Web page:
• Novelty and Collectors Items - The Amish are still a thing; some people will always press back against technological progress. Even Renaissance Fairs give places as temporary escapes; sometimes people want to live a simpler way - either temporarily or permanently. Or maybe they just really like coins. I remember as a kid trading baseball cards as a type of "currency" among friends. We had cash too, but there was a novelty in collecting a certain team, or getting certain stats. Sometimes people just like coins.
  • $\begingroup$ Anonymity/crime is the number one reason why physical currency will still exist. Short of a perfect, money-free utopia, there will always be people that want to pay other people without leaving a digital paper trail. Weber's Honorverse has physical (it's actually sort of a hybrid; digital monetary certificates encoded on physical media) currency for exactly this reason. $\endgroup$ – Matthew Nov 28 '19 at 16:11
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    $\begingroup$ @Matthew I'm not familiar with Honorverse, but I've always thought the only way for a digital currency to irradiate cash would be for the option to encode it onto physical media; like a prepaid bitcoin card or something - only not prepaid, not credit cards, and not bitcoin, but the idea of digital-on-physical $\endgroup$ – cegfault Nov 28 '19 at 16:18
  • $\begingroup$ Concerning distrust, if people want to stash/hide physical currency from the government and other parties, then why would the government issue physical currency at all? Would some other form of currency not backed by government bodies become prevalent instead (and who would accept this as legal tender)? $\endgroup$ – TheSlavMan Nov 28 '19 at 16:19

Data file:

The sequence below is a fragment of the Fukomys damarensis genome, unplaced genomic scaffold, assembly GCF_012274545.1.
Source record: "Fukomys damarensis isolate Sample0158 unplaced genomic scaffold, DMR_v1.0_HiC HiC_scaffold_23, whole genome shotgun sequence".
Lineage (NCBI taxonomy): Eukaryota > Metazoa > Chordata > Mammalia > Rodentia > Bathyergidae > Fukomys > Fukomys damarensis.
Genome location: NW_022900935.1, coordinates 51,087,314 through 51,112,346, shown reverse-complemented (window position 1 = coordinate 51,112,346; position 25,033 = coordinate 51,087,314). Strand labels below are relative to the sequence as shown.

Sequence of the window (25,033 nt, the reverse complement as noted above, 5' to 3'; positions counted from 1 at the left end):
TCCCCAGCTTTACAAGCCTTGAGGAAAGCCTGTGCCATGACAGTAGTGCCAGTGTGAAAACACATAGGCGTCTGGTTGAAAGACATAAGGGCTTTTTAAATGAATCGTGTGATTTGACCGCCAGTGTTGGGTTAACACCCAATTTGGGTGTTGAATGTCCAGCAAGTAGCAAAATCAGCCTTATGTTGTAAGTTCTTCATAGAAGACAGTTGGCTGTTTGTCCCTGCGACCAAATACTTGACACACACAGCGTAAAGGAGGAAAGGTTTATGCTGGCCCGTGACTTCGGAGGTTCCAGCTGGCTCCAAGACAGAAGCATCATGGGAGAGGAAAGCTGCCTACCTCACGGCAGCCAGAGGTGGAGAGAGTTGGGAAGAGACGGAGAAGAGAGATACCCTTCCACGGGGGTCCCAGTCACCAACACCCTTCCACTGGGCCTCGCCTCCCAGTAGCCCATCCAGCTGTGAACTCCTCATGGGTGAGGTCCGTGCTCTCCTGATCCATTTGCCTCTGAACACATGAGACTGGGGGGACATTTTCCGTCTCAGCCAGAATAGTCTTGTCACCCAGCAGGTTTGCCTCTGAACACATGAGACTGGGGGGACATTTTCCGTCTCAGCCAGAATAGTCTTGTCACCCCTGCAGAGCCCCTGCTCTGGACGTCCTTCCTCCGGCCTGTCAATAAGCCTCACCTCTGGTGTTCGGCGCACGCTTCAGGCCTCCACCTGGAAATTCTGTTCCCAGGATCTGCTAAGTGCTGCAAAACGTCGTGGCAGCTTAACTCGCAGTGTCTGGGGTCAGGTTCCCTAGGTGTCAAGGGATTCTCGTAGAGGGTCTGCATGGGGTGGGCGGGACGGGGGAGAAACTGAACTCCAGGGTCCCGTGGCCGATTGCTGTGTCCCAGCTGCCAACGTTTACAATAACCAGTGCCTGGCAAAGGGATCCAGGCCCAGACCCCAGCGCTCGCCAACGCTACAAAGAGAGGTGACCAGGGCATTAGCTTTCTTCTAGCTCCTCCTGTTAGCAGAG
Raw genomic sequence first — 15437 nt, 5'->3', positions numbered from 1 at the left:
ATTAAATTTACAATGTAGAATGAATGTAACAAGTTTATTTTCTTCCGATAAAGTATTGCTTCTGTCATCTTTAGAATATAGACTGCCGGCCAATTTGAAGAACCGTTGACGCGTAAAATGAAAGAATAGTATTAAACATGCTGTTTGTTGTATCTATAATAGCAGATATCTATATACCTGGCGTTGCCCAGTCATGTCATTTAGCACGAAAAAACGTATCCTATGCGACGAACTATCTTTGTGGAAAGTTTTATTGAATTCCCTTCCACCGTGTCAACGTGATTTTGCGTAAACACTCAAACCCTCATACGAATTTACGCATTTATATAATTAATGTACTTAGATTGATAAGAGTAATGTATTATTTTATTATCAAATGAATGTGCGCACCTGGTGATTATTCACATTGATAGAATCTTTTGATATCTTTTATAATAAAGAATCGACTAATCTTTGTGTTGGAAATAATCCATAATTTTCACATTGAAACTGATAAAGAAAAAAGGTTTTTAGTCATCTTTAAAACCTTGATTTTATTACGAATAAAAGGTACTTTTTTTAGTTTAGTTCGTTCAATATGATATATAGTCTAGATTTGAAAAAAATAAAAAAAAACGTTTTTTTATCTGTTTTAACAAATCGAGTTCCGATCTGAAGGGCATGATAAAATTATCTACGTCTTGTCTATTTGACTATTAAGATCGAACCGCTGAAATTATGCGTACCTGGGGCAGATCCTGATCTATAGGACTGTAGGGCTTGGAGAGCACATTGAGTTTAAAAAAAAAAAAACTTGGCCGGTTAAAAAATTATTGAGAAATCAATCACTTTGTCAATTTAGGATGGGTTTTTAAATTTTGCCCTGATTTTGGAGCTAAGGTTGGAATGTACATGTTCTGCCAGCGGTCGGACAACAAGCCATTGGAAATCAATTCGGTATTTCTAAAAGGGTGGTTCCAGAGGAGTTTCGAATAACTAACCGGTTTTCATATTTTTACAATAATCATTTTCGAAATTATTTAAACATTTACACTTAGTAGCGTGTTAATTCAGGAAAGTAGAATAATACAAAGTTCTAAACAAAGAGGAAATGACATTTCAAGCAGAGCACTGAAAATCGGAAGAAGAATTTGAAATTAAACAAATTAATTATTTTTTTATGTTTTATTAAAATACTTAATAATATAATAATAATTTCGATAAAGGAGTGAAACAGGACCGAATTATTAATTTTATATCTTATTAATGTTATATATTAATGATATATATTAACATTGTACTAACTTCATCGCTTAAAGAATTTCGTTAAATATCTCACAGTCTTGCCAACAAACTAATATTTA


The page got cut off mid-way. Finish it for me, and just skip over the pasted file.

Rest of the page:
• $\begingroup$ @TheSlavMan anything can be a currency if people trust it (silver and gold being the obvious examples). The government may issue physical currency for any number of reasons: (a) THEY are the crooks looking to hide their own money, (b) they believe in freedom and think people have the right to be anonymous, even if it means a minority will do illegal things, and so on.... really that's another question you could ask. $\endgroup$ – cegfault Nov 28 '19 at 16:25
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    $\begingroup$ @TheSlavMan, you're basically describing modern cryptocurrency. That said, with a space-faring civilization, you'll probably also end up with the equivalent of Switzerland; some bank/government that even criminals trust because they don't care what you do and you aren't in their jurisdiction. Again, that's how Honorverse does things. (BTW, you can read about it here; in the titular Chapter 10 — note that the HTML labels it "11" — look for "Banco de Madrid".) $\endgroup$ – Matthew Nov 28 '19 at 16:26

If your currency were to be made solely from an element that can only be obtained from the civilization's homeworld or home system they could be using physical currency to prevent counterfeiting by other civilizations.

Alternatively, a unknown alien civilization may laugh when you pull up your digital wallet and show them a big number because they don't value your currency. Physical currency on the other hand will always have material value even if trading with a civilization that doesn't care for your currency.


Maybe as a backup. The internet connections can fail for whatever reasons (in real life we just had an internet failure because an excavator hit an optical fiber cable).

Or for illegal reasons. Drug addicts, brothel visitors and contract killers maybe don't want to share their expenses and incomes with banks.


Regulatory Failure:

The central government has prohibited or failed to regulate (for whatever political reason) the interplanetary commerce and banking that makes instant payment trustworthy and reliable.

So merchants and travelers must carry cash, and cannot use local ATMs.

Of course, such severe mismanagement of the economy is likely to result in high crime and corruption...and indicates the likelihood of gross incompetence in other fields as well.